Lessons the Ottawa Senators Can Take from the Win over Montreal

Michael Nellis@96NellisContributor IJanuary 17, 2015

Lessons the Ottawa Senators Can Take from the Win over Montreal

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    Jean-Gabriel Pageau salutes home fans after being awarded the first star of the game. The Senators defeated Montreal by a score of 4-1 on Jan. 15.
    Jean-Gabriel Pageau salutes home fans after being awarded the first star of the game. The Senators defeated Montreal by a score of 4-1 on Jan. 15.Andre Ringuette/Getty Images

    The Ottawa Senators sent their fans home happy on Jan. 15, taking a 4-1 win away from their matchup with the Montreal Canadiens at the Canadian Tire Centre. However, for a team struggling to find its footing, the win provides lessons and means more than just two points in the National Hockey League standings.

    In the current times of the franchise, a win for the Ottawa Senators symbolizes a base to build off as well. Many frustrating games against non-playoff opponents like the Dallas Stars have given the Senators a plethora of frustrations to deal with.

    Lessons learned from these games have not translated into anything remotely different for the Senators. Now, however, a win against the powerhouse Habs gives the Senators a few new perspectives. Here they are.

Play a Full 60 Minutes

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    Andre Ringuette/Getty Images

    During the intermission of the Senators’ TSN broadcast, host James Duthie alluded to a stat that could prove troubling for Sens fans: The Senators rank last in wins when leading after the second period.

    This is mostly due to the Senators' lack of ability to develop cushioned leads in the games where they do pull ahead. While this was not done against the Habs, only leading 2-1 until the third period, the Senators’ relentless start put them in a much better position to win the hockey game.

    This start is on full display in the game’s interactive box score as presented by TSN, as Montreal netminder Dustin Tokarski was pelted with shots, totaling 20 through one period of play. The Senators kept this up, which is what led to eventual success.

    Captain Erik Karlsson’s postgame comments reflected as much.

    "It felt like we had more energy coming out from the start here and we never let off the gas," Karlsson told NHL.com’s Chris Stevenson. "I think for the first time in a while we played three periods really well. It gave us the win."

    Karlsson is right, and the Senators taught themselves that a full 60 minutes is key, especially when playing tough opponents.

Anderson Is the Starting Goaltender

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    Andre Ringuette/Getty Images

    There is almost no other goaltender in the NHL who provides as much stability as Craig Anderson. This was apparent in his effort against Montreal.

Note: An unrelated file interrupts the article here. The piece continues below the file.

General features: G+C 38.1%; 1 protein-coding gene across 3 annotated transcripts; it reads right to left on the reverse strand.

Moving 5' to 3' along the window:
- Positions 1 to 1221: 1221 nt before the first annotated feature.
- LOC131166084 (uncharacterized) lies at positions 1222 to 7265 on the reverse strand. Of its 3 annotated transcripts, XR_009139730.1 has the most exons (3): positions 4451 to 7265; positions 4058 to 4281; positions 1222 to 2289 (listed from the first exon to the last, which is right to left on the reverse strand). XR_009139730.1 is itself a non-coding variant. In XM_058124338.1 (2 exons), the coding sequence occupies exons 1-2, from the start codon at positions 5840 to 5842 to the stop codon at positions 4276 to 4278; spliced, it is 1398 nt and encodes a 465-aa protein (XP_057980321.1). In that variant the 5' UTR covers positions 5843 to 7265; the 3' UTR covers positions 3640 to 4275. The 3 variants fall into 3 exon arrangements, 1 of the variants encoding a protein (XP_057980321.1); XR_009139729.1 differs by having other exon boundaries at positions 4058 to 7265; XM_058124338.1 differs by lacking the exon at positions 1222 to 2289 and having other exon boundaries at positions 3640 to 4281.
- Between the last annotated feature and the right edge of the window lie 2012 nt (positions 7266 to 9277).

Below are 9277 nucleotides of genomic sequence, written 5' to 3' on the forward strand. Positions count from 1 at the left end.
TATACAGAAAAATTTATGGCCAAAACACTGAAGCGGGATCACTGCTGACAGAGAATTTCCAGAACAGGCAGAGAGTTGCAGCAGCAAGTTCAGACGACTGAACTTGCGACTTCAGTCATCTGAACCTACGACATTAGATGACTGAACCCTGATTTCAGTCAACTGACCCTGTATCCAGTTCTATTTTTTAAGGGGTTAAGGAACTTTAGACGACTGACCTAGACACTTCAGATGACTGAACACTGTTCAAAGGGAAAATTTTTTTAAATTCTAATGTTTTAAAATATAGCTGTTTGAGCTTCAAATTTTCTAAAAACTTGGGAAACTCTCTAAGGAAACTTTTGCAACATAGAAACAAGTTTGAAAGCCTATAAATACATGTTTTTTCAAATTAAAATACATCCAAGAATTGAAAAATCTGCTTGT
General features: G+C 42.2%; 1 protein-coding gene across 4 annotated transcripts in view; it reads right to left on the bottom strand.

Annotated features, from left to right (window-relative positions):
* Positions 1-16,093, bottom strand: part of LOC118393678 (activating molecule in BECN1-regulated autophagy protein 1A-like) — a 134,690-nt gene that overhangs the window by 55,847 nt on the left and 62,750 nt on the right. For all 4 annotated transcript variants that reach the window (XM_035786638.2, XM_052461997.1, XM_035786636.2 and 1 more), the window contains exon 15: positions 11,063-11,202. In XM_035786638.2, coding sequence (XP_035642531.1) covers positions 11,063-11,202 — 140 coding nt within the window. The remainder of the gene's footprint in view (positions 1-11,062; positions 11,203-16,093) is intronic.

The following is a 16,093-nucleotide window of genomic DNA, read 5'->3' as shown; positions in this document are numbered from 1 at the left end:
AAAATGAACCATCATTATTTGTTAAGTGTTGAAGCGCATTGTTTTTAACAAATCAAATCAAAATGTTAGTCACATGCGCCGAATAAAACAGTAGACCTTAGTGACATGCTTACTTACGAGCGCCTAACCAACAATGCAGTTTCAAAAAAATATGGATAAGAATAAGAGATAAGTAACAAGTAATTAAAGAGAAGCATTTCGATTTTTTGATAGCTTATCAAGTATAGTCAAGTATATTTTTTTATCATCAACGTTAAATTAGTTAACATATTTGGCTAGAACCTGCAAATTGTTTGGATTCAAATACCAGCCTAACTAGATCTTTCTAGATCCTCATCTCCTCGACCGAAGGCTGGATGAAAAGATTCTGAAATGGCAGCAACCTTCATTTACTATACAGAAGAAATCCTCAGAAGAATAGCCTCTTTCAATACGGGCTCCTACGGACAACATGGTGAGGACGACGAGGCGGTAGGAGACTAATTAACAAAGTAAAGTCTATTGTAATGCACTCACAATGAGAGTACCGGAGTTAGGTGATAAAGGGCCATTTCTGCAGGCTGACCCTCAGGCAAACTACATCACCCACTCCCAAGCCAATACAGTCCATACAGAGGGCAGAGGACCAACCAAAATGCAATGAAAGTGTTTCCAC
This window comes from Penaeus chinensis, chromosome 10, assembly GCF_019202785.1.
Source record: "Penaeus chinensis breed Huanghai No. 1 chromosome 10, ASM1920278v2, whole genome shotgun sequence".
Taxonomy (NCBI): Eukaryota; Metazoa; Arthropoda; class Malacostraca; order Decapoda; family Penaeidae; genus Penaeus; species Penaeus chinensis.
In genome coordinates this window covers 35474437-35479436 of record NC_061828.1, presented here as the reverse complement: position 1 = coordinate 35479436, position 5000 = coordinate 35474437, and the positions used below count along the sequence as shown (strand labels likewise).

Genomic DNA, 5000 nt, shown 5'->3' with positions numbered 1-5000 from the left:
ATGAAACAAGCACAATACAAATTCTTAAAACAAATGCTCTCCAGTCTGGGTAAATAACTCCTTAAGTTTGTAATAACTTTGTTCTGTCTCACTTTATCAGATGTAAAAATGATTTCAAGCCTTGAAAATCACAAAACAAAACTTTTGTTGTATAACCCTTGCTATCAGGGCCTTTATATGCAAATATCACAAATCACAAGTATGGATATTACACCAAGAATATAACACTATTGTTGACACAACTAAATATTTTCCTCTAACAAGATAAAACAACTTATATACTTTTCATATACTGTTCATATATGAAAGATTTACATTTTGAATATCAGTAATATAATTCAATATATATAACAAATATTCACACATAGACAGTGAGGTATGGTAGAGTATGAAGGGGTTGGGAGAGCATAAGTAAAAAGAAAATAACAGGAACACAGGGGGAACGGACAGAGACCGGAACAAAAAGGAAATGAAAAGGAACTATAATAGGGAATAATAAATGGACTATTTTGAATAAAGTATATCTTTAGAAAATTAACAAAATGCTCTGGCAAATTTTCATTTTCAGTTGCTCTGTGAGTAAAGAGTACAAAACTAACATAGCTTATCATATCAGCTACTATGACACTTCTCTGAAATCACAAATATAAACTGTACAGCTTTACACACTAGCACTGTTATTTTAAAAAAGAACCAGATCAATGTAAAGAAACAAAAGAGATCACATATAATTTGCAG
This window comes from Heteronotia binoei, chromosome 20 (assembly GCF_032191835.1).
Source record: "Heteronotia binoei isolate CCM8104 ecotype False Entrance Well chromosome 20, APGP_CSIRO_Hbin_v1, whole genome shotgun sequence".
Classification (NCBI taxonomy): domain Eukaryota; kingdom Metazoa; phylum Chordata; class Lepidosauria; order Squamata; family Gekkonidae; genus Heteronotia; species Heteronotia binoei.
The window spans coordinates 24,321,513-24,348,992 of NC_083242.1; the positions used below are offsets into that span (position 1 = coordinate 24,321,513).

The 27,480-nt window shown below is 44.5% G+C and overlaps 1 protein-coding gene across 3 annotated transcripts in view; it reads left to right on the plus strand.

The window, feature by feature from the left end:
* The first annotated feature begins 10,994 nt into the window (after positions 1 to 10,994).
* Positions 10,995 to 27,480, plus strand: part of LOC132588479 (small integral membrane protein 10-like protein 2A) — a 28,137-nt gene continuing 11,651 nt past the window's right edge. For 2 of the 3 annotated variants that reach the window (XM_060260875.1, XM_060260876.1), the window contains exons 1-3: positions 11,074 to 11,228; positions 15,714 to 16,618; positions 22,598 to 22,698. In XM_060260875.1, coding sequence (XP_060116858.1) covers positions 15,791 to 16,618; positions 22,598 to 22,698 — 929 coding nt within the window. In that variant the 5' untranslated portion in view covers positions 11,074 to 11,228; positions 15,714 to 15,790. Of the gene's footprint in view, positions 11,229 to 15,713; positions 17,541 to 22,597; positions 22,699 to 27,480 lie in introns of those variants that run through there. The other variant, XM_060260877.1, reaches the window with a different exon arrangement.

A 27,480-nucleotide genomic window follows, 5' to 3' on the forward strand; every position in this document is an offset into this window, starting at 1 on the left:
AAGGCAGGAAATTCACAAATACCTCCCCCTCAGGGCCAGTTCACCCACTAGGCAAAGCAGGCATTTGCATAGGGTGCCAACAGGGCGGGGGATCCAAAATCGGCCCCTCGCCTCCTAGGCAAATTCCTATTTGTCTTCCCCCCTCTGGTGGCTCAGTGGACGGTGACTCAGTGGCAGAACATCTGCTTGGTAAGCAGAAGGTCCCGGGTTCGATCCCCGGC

Anderson stopped 25 of 26 shots faced in the win, including all seven that he faced when his team ran into penalty trouble. As usual, the Senators starter of five years has been consistent since the start of this season.

    This is something unique that is hard to come by with goaltenders. Examples of this can be seen in stoppers regarded as some of the best in the league.

    Jonathan Quick has been hot and cold in recent seasons, with Quick posting a questionable average save percentage of .912 thus far. Additionally, he has had sub-.900 stats in his last five starts, according to ESPN.com.

    While Quick and others like Pekka Rinne are constantly analyzed due to lack of consistency, Anderson’s 2014-15 save percentage of .929 is fourth in the NHL this season. Similarly, he has never posted a save percentage lower than .910 in a full season of his NHL career.

    This consistency and dependency have not been seen from Robin Lehner just yet, as evident in his incomplete effort against the Dallas Stars on Jan. 13. Dave Cameron has seen this, as Anderson begins to start more and more games for the Senators.

    A win like this most recent one only reaffirms that Anderson is Ottawa’s No. 1 goaltender and should be for the next few seasons. A Senators team with the consistent Anderson backstopping it can worry about other areas to improve on.

In Pageau We Trust

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    Andre Ringuette/Getty Images

    Fans with no vested interest in the Ottawa Senators may wonder what has happened to Jean-Gabriel Pageau. Ever since his heroic playoff hat trick that downed the Montreal Canadiens in May 2013, which prompted Wayne Gretzky and Patrick Kane comparisons in The Globe and Mail, the 22-year-old has flown under the radar.

    However, after a stint in Binghamton with the AHL Senators, all it took was another matchup against the rival Habs for Pageau’s game to be reignited, resulting in a goal and an assist.

    “Montreal brings out the best in him,” Senators coach Dave Cameron offered in his postgame press conference on Jan. 15. “It’s certainly nice to see him get rewarded on the offensive side, because he’s done so much away from the puck.”

    “He’s set up his linemates a few times, and the puck just didn’t go in. He’s been a really good player for us since he came up.”

    It is evident that Jean-Gabriel Pageau is here to stay and should be as well.

    As Cameron highlighted, his play away from the puck is what got him the praise he deserves within the locker room. Now his offensive output has put him back in the public spotlight.

    One thing is for sure: Pageau belongs at the Canadian Tire Centre and brings large upside to the Senators team down the middle. It also doesn’t hurt that his success usually transfers into wins.